Pictures by Paul Swagerman in the Datapolis book

SvB: When we were walking along the data centre during the tour, we had a Telegram group running a voice chat so people could clearly hear Paul and then Lukas Engelhardt, another speaker, as we were walking with quite a big group. Some people sent questions in the chat that we couldn’t get to during the walk. So I wanted to bring them up again here. To start off, someone asked: do you know who owns the ground the data centres are built on? Who else makes money off of this?

PC: Yeah, that’s a good question. Do you know, Negar?

NSB: I think they all have different stories. I’m not sure, but I think specifically this Microsoft one you visited was a struggle between the farmers and the municipality. I don’t know exactly how much ground was owned by each party. But every data centre has a different story. Some of them are privately owned. Some of them are under cultural heritage, for example the one in the Van Nelle that Paul mentioned. But these huge ones, like the Google and Microsoft ones, usually have deals with the municipalities they’re in.

SvB: Yeah, I think this was also mentioned by Lars Ruiter, who is a councillor in the municipality of Hollands Kroon, during his talk on the tour.

PC: Yes, I remember he mentioned that it is this whole play on tax breaks and trying to welcome these companies as much as possible. And in the end the ones who benefit are the owners of those lands, the farmers, and the cities that receive some tax payments. It definitely doesn’t benefit the local community. But I don’t know the specifics.

NSB: What they usually do–I think we also have a paper on this in our book, but it’s in the context of the US, not The Netherlands—is they usually make very good deals mainly regarding energy and taxes, often with the promise of hiring labour, which they don’t actually need.

PC: Can you tell us which paper it is, Negar?

NSB: It’s the paper by Ali Fard. In it, he tries to unpack the different layers involved in the formation of these data centres, from the economy of it, to the infrastructure, to legal things and environmental impact, etc. It’s called “Machines in Landscape: Territorial Instruments”. He addresses these layers and all the controversies that they bring with them, because these data centres come here with certain promises, and they hardly keep them.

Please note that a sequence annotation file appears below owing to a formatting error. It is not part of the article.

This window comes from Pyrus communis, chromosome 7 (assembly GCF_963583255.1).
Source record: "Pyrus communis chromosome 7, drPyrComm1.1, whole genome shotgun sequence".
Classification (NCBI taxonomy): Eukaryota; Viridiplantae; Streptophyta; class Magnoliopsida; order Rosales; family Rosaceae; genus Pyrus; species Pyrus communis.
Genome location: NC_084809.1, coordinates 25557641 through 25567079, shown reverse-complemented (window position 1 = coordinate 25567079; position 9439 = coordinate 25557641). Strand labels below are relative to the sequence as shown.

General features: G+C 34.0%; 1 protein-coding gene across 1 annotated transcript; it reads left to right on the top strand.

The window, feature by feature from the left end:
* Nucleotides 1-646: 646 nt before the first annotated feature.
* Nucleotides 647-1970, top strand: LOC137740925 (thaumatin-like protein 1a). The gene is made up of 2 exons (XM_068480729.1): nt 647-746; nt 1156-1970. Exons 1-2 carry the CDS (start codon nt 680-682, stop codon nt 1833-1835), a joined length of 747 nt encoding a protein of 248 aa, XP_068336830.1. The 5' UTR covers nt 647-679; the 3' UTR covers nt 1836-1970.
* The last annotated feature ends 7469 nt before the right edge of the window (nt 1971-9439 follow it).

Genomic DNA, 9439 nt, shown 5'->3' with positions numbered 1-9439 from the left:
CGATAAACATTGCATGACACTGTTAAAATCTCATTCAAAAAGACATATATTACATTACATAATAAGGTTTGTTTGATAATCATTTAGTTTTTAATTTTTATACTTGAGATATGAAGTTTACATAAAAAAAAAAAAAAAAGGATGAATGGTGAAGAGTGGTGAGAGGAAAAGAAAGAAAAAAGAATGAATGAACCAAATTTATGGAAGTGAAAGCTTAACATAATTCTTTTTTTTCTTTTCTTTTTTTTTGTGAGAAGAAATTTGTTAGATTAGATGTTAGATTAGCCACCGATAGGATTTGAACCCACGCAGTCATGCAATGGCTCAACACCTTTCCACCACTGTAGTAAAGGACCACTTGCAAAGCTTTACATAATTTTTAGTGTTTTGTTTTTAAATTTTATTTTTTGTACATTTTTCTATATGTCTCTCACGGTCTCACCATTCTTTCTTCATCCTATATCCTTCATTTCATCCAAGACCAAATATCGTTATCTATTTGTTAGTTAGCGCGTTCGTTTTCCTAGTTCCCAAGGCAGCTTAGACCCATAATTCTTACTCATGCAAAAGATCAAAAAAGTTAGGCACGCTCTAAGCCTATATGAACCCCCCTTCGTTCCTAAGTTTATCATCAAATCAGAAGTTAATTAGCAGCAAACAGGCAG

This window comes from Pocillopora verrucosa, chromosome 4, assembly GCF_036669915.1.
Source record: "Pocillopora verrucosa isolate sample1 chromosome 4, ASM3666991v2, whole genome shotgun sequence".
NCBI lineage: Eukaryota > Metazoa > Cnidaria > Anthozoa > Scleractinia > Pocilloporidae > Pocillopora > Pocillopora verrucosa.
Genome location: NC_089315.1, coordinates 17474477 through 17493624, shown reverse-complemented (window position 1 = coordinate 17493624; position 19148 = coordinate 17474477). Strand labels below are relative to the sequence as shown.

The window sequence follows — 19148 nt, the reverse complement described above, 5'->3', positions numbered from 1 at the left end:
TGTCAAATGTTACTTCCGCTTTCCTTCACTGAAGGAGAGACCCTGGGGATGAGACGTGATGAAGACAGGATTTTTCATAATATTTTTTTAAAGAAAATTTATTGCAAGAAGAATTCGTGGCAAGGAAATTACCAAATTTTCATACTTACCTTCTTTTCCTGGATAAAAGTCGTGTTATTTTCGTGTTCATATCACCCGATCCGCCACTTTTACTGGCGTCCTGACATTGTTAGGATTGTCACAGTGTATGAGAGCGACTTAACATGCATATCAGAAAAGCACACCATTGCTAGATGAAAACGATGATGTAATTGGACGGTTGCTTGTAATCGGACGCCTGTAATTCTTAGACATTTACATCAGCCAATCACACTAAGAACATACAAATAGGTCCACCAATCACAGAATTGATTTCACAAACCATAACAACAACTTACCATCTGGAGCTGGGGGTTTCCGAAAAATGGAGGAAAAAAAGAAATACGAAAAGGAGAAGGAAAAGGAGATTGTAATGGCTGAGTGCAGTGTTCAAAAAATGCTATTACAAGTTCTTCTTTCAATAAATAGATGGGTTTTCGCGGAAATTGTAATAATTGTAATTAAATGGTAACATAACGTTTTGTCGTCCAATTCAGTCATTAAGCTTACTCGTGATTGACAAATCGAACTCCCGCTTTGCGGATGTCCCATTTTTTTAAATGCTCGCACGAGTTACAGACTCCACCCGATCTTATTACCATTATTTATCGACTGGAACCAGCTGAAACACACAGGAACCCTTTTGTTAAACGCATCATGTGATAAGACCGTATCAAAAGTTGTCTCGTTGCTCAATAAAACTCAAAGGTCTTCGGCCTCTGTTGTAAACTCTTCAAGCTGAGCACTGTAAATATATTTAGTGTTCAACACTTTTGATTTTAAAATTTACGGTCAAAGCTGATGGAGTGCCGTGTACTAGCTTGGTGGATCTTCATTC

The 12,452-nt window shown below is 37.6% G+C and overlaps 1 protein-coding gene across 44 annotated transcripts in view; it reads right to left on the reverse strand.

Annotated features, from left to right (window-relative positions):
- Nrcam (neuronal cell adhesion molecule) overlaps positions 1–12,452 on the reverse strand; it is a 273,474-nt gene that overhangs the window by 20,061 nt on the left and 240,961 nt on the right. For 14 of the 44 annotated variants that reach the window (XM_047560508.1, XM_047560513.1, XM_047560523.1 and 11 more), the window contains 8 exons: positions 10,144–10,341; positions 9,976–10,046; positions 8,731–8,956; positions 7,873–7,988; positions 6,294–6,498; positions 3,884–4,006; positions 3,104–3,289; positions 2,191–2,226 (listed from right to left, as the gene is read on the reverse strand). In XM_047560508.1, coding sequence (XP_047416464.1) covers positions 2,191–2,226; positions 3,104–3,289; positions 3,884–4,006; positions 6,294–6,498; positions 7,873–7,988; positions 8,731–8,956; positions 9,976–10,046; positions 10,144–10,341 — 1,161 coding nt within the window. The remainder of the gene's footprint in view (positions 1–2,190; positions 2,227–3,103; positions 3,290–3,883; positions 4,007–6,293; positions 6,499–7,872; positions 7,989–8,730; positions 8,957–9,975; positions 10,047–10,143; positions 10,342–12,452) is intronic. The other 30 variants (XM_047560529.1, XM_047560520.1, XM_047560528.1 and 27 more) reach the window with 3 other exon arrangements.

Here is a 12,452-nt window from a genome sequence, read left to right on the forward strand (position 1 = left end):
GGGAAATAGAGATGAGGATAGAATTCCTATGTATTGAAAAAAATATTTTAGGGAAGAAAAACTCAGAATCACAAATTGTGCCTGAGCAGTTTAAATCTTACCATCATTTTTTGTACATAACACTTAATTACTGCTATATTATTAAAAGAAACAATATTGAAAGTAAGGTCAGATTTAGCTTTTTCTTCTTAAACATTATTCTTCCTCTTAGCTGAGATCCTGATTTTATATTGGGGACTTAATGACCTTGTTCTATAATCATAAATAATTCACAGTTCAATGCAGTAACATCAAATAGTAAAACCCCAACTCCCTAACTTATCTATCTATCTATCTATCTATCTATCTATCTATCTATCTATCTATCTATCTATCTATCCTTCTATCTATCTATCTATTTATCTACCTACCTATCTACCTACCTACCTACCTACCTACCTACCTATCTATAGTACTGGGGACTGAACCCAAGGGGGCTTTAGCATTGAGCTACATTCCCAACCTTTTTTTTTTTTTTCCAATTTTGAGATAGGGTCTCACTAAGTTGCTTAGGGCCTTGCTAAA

Microsoft's hyperscale data centre in the Wieringermeerpolder
Microsoft’s hyperscale data centre in the Wieringermeerpolder

SvB: Yeah, I think that was also the case for the data centre we visited. Another question from the chat was if it’s true that there were no architects involved in the construction of that data centre?

NSB: There are hardly ever any architects involved.

PC: Yeah, they have an internal team that designs those infrastructures. I think it’s firstly because they want to keep it very secretive, and secondly to run the machine in the most efficient way. Usually they are engineers, because—and this is what’s interesting, I think—the way they think about it is from the inside out. They start from the rack, from the unit of data storage, and then those get assembled into a column, and around that you need a cooling system, and that defines the location of the corner and the height of the ceiling, and so on. It’s like an onion, starting from the core and building different layers of technical solutions to given problems. All that ends up as a massive, hyper-optimised box. What you see on the outside is really a consequence of the way it’s been thought of from the inside out. It looks very dry, sort of machine-like, purely functional. There’s no intention at all to give a kind of external meaning, or some kind of architectural feature that could be a symbol for the community or the surrounding landscape. The only thing they did was paint some parts green, to make it blend in with the landscape. But yeah, clearly it’s just one of the, what we call, “boring boxes”. It’s like the architecture of a mall, you know, just a big box in a landscape with huge infrastructure noodles around them to bring the flows of product in and out. And it has a huge footprint. It was shocking, to me, the footprint of these machines in the landscape. It’s just gigantic.

NSB: Yes, and this is nothing new, right? I mean, throughout the 20th century we’ve witnessed the expansion and expulsion of our infrastructure to the outside of cities. Things like water filtration, sewage, etc. are migrating from inside the city to the outskirts. And they become huge machines. And at least with the architecture of shopping malls or airports, they can have interiors that become special or architecturally interesting. But for these machines, the interior too gets the logic of the technical, of solving the issue. I think architecturally they hardly have anything to offer. That was also an investigation for us. I think it is interesting to see how they can become more than just storage or transition of data. Most of these centres don’t involve architects, but they also don’t involve people like ecologists, for example, they don’t involve the environment. They don’t involve anyone else than just technical problem solvers. You know, last week we were invited to this green data centre conference, which was a huge event in the Netherlands. And they were very kind to invite us, but when you see the executives of these data centres… If you really want to address the problem of making a green data centre, you have to open it up to other kinds of specialists, communities, politicians, architects. I think they might be tired of the politics that are constantly putting pressure on them, and see that as a bad thing. I get that, but the approach should go beyond this “negative nagging” and this closeness of the field itself.